Ghost Town

Reviewer's Rating

Theatre Royal York’s intimate studio space throbs with RJ McConnell’sabstract soundscape and the scattered sand of Gem Greaves’ set (around which we carefully tiptoe to our seats) instantly locating us on a windswept beach. Among scattered stones, driftwood and rocks, Megan (McAusland) lies prone. We don’t know if she’s alive or dead – and neither do Joe (Idris) and Keira (Atim) as the play begins.

Joe is deeply troubled. He feels responsible for Megan’s state, and as the dialogue develops we’re increasingly convinced he is indeed to blame: she’s bleeding ‘like the bus stop girl’ from an incident he clearly wants to forget where there was broken glass and blood on his phone and from which he ran. His mantra ‘be sure now’ is anything but reassuring, and as Keira helps him clean his hands and hide Megan’s bag, she too becomes complicit in his guilt. However, Idris’ Joe is so vulnerable and engaging, and his physical expressiveness and evident mental agonies persuade us to hope that he can put things right, and it’s all a misunderstanding.

Which is what it seems when Megan is finally roused and recognises Joe. They know each other. He’s not a random psychopath. She talks about his parents. Her statements are as clear and transparent as Joe’s are opaque. Her shock at Joe’s behaviour and particularly his way of life (eating raw fish with eyes!) remind us we are in a place without the normal parameters of life: family, shops, ovens, and houses. Joe’s terrible thoughts, guilt and desperation have driven him to the edge of civilisation and of sanity.  However, when they revisit their summer friendship, we learn that Megan too has been pushed towards an edge – shouting ‘screw you!’ from the top of a cliff – through anger and grief at losing her mother. Two young people facing extremity together. This play is testament to the possibility of finding a way back.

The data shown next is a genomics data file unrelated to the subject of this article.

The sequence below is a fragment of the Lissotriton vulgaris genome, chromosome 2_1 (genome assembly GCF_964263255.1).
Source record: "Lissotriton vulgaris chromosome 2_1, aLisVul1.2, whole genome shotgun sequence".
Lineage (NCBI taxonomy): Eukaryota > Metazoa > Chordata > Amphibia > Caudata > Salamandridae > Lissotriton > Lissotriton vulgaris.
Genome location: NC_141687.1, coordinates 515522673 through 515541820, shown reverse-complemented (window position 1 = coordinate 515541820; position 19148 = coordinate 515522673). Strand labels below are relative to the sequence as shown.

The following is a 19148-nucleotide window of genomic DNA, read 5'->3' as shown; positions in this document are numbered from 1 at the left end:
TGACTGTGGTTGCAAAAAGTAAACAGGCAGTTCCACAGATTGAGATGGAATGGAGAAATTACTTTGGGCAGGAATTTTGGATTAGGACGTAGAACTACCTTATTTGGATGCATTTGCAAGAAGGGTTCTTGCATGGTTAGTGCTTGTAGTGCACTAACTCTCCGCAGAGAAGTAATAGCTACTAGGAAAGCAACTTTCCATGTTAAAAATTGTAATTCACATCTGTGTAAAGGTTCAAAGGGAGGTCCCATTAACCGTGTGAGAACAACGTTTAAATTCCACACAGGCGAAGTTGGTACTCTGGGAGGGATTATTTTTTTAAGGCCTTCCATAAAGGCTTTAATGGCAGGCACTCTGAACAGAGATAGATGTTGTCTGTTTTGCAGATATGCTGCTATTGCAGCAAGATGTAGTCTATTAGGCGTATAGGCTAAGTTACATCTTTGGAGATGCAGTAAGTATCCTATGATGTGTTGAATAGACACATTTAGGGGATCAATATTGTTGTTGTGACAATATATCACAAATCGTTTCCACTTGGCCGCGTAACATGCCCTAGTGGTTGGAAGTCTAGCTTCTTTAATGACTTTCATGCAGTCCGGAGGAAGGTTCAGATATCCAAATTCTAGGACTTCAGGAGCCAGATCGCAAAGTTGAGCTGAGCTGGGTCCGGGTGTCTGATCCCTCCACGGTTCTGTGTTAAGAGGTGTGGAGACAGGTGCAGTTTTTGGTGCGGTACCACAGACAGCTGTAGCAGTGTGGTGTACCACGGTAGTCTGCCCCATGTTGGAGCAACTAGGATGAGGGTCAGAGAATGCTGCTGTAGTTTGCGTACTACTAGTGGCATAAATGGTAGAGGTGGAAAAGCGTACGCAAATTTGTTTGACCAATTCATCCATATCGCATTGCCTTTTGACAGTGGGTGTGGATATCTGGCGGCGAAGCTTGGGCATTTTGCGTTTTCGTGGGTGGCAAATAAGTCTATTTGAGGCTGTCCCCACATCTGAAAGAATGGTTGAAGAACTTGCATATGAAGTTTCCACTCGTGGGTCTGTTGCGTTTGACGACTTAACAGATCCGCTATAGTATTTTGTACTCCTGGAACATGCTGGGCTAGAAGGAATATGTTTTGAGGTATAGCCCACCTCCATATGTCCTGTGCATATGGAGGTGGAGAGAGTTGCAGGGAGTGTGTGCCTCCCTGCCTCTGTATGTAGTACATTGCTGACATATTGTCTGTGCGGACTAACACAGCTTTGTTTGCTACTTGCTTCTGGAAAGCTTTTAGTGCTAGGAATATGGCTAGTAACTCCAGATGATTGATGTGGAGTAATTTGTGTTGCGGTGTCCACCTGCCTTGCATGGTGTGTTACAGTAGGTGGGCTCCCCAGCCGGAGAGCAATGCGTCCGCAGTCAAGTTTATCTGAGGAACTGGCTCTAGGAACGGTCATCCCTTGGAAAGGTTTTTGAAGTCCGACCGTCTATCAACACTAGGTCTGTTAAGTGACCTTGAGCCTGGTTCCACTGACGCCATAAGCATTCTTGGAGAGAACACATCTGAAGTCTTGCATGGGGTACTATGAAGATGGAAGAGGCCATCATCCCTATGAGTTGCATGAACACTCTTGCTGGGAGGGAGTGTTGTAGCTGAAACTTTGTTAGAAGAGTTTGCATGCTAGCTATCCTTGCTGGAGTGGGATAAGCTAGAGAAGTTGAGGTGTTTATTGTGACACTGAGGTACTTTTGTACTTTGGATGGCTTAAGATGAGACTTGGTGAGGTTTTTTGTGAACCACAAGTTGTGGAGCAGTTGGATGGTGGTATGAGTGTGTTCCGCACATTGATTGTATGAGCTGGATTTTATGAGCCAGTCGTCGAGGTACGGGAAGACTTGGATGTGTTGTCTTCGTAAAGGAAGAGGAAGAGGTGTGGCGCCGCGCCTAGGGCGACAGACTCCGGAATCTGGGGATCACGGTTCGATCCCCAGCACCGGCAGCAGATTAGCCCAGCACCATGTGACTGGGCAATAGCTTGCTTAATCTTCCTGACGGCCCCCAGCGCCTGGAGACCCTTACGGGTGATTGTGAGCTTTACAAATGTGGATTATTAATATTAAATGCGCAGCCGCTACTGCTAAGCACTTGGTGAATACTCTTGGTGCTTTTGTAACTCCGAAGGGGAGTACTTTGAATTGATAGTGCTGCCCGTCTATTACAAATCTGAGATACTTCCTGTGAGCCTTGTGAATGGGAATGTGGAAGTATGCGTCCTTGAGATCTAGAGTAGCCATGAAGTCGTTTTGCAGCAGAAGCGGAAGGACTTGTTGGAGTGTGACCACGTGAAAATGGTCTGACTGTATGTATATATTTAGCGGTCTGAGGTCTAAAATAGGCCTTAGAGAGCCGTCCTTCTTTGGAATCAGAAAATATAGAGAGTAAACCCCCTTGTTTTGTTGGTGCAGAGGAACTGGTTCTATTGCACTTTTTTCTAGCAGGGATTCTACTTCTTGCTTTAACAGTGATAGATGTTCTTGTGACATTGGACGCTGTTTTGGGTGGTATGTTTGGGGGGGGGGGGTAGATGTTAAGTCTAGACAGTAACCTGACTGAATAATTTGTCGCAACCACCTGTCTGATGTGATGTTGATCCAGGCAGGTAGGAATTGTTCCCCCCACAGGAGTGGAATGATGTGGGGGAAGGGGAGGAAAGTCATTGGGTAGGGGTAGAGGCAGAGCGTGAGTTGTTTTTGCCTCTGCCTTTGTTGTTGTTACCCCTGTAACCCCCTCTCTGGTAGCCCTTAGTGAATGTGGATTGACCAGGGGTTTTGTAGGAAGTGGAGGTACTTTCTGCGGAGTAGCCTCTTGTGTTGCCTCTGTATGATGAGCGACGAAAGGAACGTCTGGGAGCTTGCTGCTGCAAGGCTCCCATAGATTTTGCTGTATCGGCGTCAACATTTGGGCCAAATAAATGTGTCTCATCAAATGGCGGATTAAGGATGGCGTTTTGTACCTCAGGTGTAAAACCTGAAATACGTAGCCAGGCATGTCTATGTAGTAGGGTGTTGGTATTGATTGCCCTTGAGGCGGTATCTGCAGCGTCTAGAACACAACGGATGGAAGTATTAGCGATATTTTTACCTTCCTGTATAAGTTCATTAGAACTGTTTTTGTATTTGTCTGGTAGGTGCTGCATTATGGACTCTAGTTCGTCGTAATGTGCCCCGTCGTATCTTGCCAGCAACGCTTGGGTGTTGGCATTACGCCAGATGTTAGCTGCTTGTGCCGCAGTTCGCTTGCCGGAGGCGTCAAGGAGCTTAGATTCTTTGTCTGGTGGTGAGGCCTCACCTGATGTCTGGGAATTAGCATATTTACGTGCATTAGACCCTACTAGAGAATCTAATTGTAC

Time frames are beautifully switched with physical markers. A tentative lift of Megan’s broken body transforms into a flashback rough and tumble when the two friends were younger and freer of care. Posner’s direction focuses on the physicality of young lives exposed in a remote place and their relationship moves from confident friendship through to terror at a cliff’s edge. As the truth of this triangular relationship is gradually revealed, the physical movement of each character’s interaction echoes the constant waves on this symbolic beach.

From her first appearance, Atim’s presence is compelling but complex. Her luminous eyes and extraordinary limbs command the stage and dominate Joe, although she seems to take follow his lead even as she chastises him. Is Keira Joe’s lover, or does she own him? Is she helping him or steering him towards evil? Gradually we understand that Keira is not human. This interesting role seasons and challenges our reading of Joe and Megan’s relationship and could have been pushed further, for me. It felt like further facets of Keira’s influence could have been explored – her maternal, comforting rituals trap Joe into his current paranoia, and as his relationship with Megan resurrects it felt odd that these rituals vanished without a fight.

As a play for young people, Fisher has kept the running time short – probably rightly – to keep focus and the impact of the main themes. She conjures a powerful moment and a fascinating relationship between a character and his mind. As all good drama should – but particularly drama for the younger audience – Ghost Town leaves strands wide open for further exploration and development.